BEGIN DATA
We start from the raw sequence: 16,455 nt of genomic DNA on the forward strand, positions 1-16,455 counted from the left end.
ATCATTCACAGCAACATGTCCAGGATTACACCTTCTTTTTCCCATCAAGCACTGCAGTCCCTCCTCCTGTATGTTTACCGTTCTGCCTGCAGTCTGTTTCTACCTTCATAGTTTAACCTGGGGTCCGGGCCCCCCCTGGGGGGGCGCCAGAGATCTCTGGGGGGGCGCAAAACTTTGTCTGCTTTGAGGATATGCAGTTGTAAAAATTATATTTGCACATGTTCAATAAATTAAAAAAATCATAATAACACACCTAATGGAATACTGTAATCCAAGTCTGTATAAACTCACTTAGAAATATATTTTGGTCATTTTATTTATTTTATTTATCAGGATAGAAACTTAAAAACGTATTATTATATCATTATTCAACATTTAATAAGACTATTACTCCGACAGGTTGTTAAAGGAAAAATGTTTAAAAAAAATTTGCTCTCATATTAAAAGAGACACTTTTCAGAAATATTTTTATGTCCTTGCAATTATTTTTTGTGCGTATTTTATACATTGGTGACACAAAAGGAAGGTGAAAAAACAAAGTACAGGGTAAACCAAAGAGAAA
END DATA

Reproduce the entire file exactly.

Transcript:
We start from the raw sequence: 16,455 nt of genomic DNA on the forward strand, positions 1-16,455 counted from the left end.
ATCATTCACAGCAACATGTCCAGGATTACACCTTCTTTTTCCCATCAAGCACTGCAGTCCCTCCTCCTGTATGTTTACCGTTCTGCCTGCAGTCTGTTTCTACCTTCATAGTTTAACCTGGGGTCCGGGCCCCCCCTGGGGGGGCGCCAGAGATCTCTGGGGGGGCGCAAAACTTTGTCTGCTTTGAGGATATGCAGTTGTAAAAATTATATTTGCACATGTTCAATAAATTAAAAAAATCATAATAACACACCTAATGGAATACTGTAATCCAAGTCTGTATAAACTCACTTAGAAATATATTTTGGTCATTTTATTTATTTTATTTATCAGGATAGAAACTTAAAAACGTATTATTATATCATTATTCAACATTTAATAAGACTATTACTCCGACAGGTTGTTAAAGGAAAAATGTTTAAAAAAAATTTGCTCTCATATTAAAAGAGACACTTTTCAGAAATATTTTTATGTCCTTGCAATTATTTTTTGTGCGTATTTTATACATTGGTGACACAAAAGGAAGGTGAAAAAACAAAGTACAGGGTAAACCAAAGAGAAA